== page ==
Dr. Frank L. Mitchell Jr., MD - A Life-Saving Legacy
Over 50 years, Frank L. Mitchell Jr., MD, has left his indelible fingerprints on University Hospital. Colleagues describe him as a visionary and a man of action. However, when asked about his accomplishments, Mitchell sums up all of his hard work and long hours by explaining exactly why he does it.
"Everyone at University Hospital plays a role in saving lives," he said. "The people of Missouri deserve the best possible medical care. We are the University of Missouri, and I think that University Hospital and the medical school should serve as an example for optimal medical care."
To make that possible, Mitchell has ensured University Hospital is always at the forefront of trauma care.
In the 1960s, Mitchell founded mid-Missouri's first hospital ambulance service. Mitchell recognized that patients needed expert care before arriving at a hospital and began the state's first paramedic training program in the 1970s. When hard-to-travel country roads delayed getting life-saving care to rural Missourians, Mitchell introduced central Missouri's first emergency helicopter service in the 1980s.
Because of his efforts and achievements, Mitchell is well known at University of Missouri Health Care. Even after 50 years, he plays an active leadership role with University Hospital's Frank L. Mitchell, Jr., M.D., Trauma Center - which carries his name in gratitude for his contributions to building central Missouri's only Level I trauma center. What some people may not know, however, is how far Mitchell's reputation spreads beyond the borders of his home state.
"Frank Mitchell is a member of an elite group of pioneers who paved the way for trauma care, both nationally and internationally," said Stephen Barnes, MD, chief of the Division of Acute Care Surgery for University of Missouri Health Care. "The world knows who Frank Mitchell is. He helped make modern trauma care what it is today. He did it modestly and quietly, with his top concern always what is best for the patient."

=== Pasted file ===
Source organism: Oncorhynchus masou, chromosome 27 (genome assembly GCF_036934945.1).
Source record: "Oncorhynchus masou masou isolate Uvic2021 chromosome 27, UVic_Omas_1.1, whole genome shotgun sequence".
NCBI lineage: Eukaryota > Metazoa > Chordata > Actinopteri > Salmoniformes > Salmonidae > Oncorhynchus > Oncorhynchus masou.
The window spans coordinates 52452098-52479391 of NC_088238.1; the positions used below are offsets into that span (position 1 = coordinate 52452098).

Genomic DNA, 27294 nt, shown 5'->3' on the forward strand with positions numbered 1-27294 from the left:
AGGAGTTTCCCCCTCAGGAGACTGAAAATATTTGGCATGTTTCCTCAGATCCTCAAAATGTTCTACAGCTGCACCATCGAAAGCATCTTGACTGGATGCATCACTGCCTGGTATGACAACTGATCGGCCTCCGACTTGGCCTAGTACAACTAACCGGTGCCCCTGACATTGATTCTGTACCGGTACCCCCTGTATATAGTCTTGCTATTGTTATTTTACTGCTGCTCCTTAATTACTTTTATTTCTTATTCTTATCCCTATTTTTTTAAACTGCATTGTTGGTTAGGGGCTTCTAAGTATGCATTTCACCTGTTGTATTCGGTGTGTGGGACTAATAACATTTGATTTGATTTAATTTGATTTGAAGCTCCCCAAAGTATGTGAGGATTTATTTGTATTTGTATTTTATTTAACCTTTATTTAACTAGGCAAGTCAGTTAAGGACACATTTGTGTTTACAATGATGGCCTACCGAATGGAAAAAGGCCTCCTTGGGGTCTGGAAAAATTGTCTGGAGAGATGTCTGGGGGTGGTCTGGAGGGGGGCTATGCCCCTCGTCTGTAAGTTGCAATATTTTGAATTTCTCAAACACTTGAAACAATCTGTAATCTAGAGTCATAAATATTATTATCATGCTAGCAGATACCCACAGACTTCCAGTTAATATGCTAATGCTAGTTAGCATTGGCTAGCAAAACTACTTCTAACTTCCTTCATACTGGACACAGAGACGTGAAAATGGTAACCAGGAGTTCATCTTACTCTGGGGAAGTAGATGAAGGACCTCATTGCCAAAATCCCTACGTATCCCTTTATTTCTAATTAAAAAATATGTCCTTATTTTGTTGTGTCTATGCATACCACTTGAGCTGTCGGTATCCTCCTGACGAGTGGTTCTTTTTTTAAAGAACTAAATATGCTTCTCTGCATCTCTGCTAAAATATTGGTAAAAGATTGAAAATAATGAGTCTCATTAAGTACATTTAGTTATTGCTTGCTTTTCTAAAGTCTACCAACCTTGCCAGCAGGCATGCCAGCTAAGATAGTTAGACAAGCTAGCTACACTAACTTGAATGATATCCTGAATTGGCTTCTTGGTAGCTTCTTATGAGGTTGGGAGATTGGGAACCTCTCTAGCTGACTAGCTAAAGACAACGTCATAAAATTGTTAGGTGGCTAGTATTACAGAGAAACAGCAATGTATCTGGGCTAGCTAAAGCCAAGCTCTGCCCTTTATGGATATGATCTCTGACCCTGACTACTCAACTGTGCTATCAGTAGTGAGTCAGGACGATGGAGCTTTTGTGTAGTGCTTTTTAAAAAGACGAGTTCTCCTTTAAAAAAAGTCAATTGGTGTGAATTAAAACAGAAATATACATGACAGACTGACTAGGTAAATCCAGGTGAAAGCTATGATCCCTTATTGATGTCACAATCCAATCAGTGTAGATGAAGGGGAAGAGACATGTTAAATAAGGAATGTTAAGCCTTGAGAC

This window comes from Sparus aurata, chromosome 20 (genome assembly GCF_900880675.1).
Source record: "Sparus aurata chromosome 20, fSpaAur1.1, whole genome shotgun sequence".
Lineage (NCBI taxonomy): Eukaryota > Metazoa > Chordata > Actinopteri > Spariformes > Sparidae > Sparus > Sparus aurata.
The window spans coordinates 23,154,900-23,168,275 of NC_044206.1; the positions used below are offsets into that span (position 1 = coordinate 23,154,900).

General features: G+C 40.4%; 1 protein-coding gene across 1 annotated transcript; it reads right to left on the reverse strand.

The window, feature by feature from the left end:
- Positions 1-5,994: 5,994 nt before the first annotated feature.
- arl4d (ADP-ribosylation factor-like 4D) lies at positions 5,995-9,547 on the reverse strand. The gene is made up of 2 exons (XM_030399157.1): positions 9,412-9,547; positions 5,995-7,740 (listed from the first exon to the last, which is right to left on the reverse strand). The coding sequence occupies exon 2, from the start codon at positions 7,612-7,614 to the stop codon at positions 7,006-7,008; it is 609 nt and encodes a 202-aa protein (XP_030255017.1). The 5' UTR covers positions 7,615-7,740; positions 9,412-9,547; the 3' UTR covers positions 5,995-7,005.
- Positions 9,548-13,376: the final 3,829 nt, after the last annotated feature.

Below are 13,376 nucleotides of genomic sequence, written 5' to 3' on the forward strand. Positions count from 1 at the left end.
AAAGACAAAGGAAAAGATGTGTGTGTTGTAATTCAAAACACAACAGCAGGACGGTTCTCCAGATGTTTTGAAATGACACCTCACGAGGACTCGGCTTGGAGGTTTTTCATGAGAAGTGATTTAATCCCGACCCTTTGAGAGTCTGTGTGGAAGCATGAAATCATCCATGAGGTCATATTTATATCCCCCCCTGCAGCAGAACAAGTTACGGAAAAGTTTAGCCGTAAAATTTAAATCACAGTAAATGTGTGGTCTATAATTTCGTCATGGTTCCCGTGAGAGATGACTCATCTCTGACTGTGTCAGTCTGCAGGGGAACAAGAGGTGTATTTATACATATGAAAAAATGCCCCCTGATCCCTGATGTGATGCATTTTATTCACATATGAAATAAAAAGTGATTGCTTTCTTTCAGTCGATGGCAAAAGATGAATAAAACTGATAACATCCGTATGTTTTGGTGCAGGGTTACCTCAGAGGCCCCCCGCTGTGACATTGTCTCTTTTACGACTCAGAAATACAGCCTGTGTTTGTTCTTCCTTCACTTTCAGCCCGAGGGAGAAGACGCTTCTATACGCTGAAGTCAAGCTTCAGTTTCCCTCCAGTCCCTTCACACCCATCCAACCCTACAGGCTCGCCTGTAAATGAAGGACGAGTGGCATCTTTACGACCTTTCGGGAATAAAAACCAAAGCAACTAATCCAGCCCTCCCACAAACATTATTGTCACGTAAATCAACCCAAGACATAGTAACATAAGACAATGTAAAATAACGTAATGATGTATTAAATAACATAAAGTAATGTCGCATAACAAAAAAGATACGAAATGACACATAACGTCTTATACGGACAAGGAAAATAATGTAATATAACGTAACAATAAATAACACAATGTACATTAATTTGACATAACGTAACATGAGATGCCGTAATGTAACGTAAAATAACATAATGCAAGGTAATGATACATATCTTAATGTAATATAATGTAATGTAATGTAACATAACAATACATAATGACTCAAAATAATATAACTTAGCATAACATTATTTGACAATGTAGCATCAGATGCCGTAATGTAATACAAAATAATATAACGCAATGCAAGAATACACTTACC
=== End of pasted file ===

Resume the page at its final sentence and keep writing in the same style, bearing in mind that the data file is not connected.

Mitchell came to University Hospital as a resident physician in general and thoracic surgery in 1959 after serving two years as a surgeon in a U.S. Army hospital in Germany. He had been drafted into the Army during his residency at Vanderbilt University in Nashville, Tenn., after completing his four-year medical degree at Johns Hopkins University School of Medicine in Baltimore.
In the Army, Capt. Mitchell treated soldiers injured in automobile wrecks on treacherous German roads and victims of tank-crew training accidents in Europe. He also saw glimpses into the future of civilian trauma care, in the form of Army medical evacuation helicopters, which had been first used only a few years before during the Korean War.
"We saw a lot of trauma," Mitchell said. "I got a lot of experience caring for trauma patients with the Army."
A native of Excelsior Springs, Mo., and a graduate of MU - with an undergraduate degree and a two-year medical degree, which preceded today's four-year degree - Mitchell wanted to bring his experience back home to serve Missourians. When he arrived at two-year-old University Hospital, it offered state-of-the-art health care. But state-of-the-art trauma care then was different from today.
In the 1950s and 1960s, most trauma victims in the United States were transported to hospitals in the back of a funeral home's hearse. The majority of hearse drivers had no medical training. Regardless, from the time a trauma victim was picked up by a hearse to the time the patient arrived at the hospital, he or she was alone because the back of a hearse was too small to provide care.
So in 1968, Mitchell collaborated with the MU School of Engineering to custom-build an ambulance with lights and a siren, medical equipment and space in the back for the patient and a staff member who could perform procedures such as cardiac massage, airway control and running an IV. He also introduced a radio system, so hospital staff would know beforehand when a trauma patient was en route, and he helped expand radios to hospitals around Missouri. Mitchell recognized that time is critical when caring for trauma patients.